Manchin’s offer also included extending the Affordable Care Act expansion approved by Democrats earlier this year — a health-care measure that has been a top priority of House Speaker Nancy Pelosi (D-Calif.). The full scope of Manchin’s plan was not clear, and it remains possible it included other elements of Biden’s proposals.

Lawmakers respond to Sen. Joe Manchin III (D- W.Va.) saying he ‘cannot vote’ for Democrats’ social and climate spending bill on Dec. 19. (Video: The Washington Post)

All eyes in Washington and West Virginia are on Manchin as child tax credit, spending bill hang in balance

Despite these potential areas of compromise, Manchin’s rejection of the expanded child tax credit would represent an extraordinarily difficult condition for the administration to support.

The White House has repeatedly argued that its one-year expansion of the existing expanded child benefit, approved by Democrats in March as part of Biden’s stimulus, has dramatically reduced child poverty and improved the well-being of millions of poor families. If that program expires at the end of this month — as it now appears likely to do — then child poverty could move higher in 2022 in the months before the midterm elections.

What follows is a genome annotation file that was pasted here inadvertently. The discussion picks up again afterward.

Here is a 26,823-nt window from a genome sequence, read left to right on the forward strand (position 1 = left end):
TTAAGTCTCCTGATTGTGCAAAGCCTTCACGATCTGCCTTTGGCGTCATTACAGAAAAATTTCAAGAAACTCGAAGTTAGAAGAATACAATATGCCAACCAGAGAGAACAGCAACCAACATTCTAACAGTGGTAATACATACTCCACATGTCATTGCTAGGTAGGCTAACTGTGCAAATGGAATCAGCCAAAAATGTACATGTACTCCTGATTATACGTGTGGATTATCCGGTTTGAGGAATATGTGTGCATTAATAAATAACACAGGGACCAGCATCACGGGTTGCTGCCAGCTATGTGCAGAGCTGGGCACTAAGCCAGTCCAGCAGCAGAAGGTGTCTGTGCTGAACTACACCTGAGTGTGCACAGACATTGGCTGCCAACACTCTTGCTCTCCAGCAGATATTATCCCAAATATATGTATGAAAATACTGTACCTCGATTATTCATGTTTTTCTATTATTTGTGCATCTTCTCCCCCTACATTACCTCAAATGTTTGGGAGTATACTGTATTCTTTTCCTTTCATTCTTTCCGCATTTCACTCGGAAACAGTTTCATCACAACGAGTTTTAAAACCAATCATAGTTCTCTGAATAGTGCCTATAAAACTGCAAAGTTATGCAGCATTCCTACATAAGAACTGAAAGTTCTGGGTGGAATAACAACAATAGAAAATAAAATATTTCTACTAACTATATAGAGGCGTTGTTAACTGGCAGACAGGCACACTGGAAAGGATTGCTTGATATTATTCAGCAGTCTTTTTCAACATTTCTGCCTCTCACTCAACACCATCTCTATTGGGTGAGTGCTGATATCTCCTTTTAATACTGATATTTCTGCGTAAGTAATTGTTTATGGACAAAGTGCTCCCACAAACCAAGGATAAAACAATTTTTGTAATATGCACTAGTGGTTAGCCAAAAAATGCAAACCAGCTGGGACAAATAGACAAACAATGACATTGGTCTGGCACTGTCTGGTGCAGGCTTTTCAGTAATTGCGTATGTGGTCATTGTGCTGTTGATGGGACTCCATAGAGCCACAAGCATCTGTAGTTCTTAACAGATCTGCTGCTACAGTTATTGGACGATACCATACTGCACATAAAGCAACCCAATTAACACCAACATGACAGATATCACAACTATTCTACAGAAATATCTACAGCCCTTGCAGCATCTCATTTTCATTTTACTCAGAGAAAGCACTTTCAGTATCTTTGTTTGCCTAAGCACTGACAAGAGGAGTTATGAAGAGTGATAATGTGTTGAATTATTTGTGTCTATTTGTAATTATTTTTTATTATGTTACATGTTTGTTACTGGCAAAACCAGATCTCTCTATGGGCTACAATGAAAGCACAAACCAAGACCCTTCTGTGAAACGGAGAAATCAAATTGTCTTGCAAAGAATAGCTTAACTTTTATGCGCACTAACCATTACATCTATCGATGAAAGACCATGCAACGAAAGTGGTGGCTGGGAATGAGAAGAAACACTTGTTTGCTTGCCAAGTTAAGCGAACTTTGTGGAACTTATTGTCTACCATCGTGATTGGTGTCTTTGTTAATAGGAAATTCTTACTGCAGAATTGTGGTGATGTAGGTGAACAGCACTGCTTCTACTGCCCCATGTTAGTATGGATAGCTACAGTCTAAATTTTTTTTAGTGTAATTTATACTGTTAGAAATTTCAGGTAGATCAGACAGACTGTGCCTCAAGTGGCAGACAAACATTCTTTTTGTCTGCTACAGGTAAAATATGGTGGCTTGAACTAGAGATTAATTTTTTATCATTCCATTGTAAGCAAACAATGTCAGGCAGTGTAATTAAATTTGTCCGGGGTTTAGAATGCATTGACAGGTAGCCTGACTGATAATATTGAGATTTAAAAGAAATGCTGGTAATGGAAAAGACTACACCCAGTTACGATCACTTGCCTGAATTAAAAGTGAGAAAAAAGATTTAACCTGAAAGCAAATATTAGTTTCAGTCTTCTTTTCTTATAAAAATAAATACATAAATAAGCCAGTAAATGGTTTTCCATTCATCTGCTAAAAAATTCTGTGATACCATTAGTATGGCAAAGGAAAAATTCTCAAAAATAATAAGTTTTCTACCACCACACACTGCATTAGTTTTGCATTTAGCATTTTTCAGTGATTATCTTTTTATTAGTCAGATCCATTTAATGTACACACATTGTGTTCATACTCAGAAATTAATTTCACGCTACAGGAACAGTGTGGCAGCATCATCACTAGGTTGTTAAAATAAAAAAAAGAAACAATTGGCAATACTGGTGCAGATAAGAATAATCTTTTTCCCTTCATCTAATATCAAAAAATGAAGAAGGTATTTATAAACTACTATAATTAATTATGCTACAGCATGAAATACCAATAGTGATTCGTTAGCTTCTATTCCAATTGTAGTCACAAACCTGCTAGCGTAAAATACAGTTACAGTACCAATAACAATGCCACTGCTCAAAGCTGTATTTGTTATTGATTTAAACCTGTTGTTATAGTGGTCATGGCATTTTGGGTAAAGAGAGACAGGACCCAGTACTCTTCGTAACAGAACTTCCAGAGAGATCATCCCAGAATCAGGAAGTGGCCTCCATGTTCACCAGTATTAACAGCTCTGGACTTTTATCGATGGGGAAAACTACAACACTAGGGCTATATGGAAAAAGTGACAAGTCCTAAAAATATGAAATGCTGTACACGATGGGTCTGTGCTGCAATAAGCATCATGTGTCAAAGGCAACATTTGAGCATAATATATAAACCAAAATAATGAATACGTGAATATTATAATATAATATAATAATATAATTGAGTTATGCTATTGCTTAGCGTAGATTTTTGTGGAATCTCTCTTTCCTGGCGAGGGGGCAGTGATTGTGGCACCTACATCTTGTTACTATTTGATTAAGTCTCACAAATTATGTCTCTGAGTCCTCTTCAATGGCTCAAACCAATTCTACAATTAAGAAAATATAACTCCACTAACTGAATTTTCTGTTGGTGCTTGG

“I would say that the president, of course, wants to extend the child tax credit,” Psaki said Monday. “That’s something he has spoken to. We know that it was a significant contributor to cutting in half the child poverty rate. I’m obviously not going to negotiate from here, but, you know, he doesn’t think ‘compromise’ is a dirty word, either.”

In her statement Sunday, Psaki said Manchin’s offer to the White House was of the “same size and scope as the President’s framework” that the administration released in October. “While that framework was missing key priorities,” she said, “we believed it could lead to a compromise acceptable to all.” Psaki’s statement then called on Manchin to defend the potential termination of the child tax credit.

“Maybe Senator Manchin can explain to the millions of children who have been lifted out of poverty, in part due to the Child Tax Credit, why he wants to end a program that is helping achieve this milestone,” Psaki said.